2. The add_meta_box function defines the properties of the meta box.
3. The display_meta_box function doesn't do anything yet - we'll be working on this momentarily.

Before we move on, there are a few changes we need to introduce to the rest of the plugin.

First, we need to include this new file in the plugin's bootstrap file. In authors-commentary.php, add the following line of code above the current require_once statement:

We add this line above the initial code because the initial code depends on this particular file to run; therefore, it has to be loaded first.

Next, we need to introduce a new property in side of admin/class-authors-commentary.php that will refer to an instance of the meta box:

Finally, we need to instantiate the code in the constructor of the class:

At this point, you should be able to activate the plugin, navigate to a post page, and see an empty meta box:

Nothing too exciting, but we have what we need in order to begin introducing our tabbed navigation.

At this point, we're ready to introduce the tabbed navigation portion of the meta box. Ultimately, our goal is to introduce the markup and styles for the tab in this post, and then implement the behavior an the elements in the next post in the series.

With that said, let's first create a views subdirectory within the admin directory. Technically, we did this in the previous article; however, we didn't have content in the directory so it wasn't checked into source control (thus, the directory was not added - so if you're following along with the repository, now's the time to create the directory).

Next, create a file within the views directory called authors-commentary-navigation.php. This file will primarily serve as markup; however, it will include a little bit of PHP by the time we're doing with this plugin.

Add the following code to the file. We'll discuss it more in-depth after the block of code:

Once done, insert the following code into Authors_Commentary_Meta_Box, add the following code to import this particular piece of markup:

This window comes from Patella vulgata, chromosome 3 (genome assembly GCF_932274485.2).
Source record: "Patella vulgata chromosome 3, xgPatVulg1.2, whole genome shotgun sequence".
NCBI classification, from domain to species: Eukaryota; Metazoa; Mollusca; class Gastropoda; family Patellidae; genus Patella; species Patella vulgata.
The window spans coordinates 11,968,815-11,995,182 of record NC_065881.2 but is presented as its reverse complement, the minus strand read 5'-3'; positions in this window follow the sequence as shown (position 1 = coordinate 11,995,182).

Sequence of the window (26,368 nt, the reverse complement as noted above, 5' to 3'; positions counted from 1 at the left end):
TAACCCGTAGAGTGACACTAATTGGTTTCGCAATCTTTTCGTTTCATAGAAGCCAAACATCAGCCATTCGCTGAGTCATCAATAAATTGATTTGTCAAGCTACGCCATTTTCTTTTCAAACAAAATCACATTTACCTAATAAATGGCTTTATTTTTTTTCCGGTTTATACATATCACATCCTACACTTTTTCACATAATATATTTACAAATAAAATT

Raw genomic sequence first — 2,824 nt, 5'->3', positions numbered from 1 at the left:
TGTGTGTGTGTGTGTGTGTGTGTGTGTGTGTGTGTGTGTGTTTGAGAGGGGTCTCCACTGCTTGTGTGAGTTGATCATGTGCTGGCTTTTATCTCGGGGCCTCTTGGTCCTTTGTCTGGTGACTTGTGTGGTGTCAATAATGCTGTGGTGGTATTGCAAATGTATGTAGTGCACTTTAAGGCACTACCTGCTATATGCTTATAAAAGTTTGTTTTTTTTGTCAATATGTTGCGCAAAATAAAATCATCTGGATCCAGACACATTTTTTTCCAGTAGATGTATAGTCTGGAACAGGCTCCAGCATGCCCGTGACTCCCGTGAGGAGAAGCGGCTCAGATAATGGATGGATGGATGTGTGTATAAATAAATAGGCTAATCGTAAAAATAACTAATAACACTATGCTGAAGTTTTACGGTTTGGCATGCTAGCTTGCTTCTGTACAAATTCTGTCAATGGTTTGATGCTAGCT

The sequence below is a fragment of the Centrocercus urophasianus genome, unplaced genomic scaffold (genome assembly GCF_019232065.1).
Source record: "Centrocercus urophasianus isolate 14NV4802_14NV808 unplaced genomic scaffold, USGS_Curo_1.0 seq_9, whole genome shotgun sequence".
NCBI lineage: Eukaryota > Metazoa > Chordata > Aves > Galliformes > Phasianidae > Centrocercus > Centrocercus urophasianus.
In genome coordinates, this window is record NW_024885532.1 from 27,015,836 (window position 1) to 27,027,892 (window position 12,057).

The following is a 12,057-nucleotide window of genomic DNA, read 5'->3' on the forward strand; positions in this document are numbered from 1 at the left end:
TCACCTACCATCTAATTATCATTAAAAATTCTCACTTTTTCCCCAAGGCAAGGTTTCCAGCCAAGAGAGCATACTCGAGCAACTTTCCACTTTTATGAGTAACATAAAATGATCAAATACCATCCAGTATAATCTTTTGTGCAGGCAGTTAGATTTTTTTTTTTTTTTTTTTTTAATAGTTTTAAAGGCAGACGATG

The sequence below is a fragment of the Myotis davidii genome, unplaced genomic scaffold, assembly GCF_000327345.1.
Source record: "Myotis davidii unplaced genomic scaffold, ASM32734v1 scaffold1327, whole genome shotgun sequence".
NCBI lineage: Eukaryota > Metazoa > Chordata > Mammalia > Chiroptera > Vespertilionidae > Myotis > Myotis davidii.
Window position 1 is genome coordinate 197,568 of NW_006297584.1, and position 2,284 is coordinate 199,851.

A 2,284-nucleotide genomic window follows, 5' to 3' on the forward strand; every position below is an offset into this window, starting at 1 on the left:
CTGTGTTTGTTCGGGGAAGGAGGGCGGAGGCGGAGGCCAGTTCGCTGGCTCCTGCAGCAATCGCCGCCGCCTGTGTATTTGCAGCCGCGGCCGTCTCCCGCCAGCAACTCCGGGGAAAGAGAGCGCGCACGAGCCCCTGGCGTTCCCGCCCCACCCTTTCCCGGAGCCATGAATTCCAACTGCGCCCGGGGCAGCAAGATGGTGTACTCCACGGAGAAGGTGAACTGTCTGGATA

Aside from the div container that we have, notice the following:

• We've wrapped three anchors in an h2 element. The h2 element contains class attributes of nav-tab-wrapper and current. This allows for us to inherit styles directly from WordPress without doing anything on our part.
• Each anchor has a nav-tab class the first of which has the nav-tab-active class. This again gives us a bit of styling from which we inherit from WordPress.
• Each anchor also has the href attribute of javascript:; because the anchors aren't actually going to be taking us anywhere. Instead, in a future tutorial, we'll be using JavaScript to control the tabs and the content that's displayed within each one.

At this point, you should see the following:

Notice that all of the styles that are applied to the tabs have been provided by WordPress. The only thing that you may want to tweak is the margin that exists between the tabs and the horizontal line below them.

Let's do that now.

### Including a Stylesheet

In the admin directory, add another subdirectory called assets and within it a directory called css. Next, create an empty file called admin.css.

After that, include the following lines in the CSS file:

Then be sure to include the following call in the constructor of class-authors-commentary.php:

Finally, add the following function - it's responsible for enqueuing the actual stylesheet:

At this point, it should look much cleaner:

With that done, we've completed everything that we need to do for the basic foundation of the navigation tabs for our meta box.

## Preparing To Move Forward

In the next article, we're going to introduce the content for each tab and we're going to work through the JavaScript that's necessary to toggle the tabs and each of their content.

For those who are more experienced with WordPress, this series of articles may feel like it's moving at a slower pace, but that's the point - we're looking to be as exhaustive as possible when it comes not only to building our user interface, but also in explaining the rationale behind each of our decisions.

In the meantime, don't forget to checkout the source code on GitHub, follow along, and leave any questions or comments in the feed below.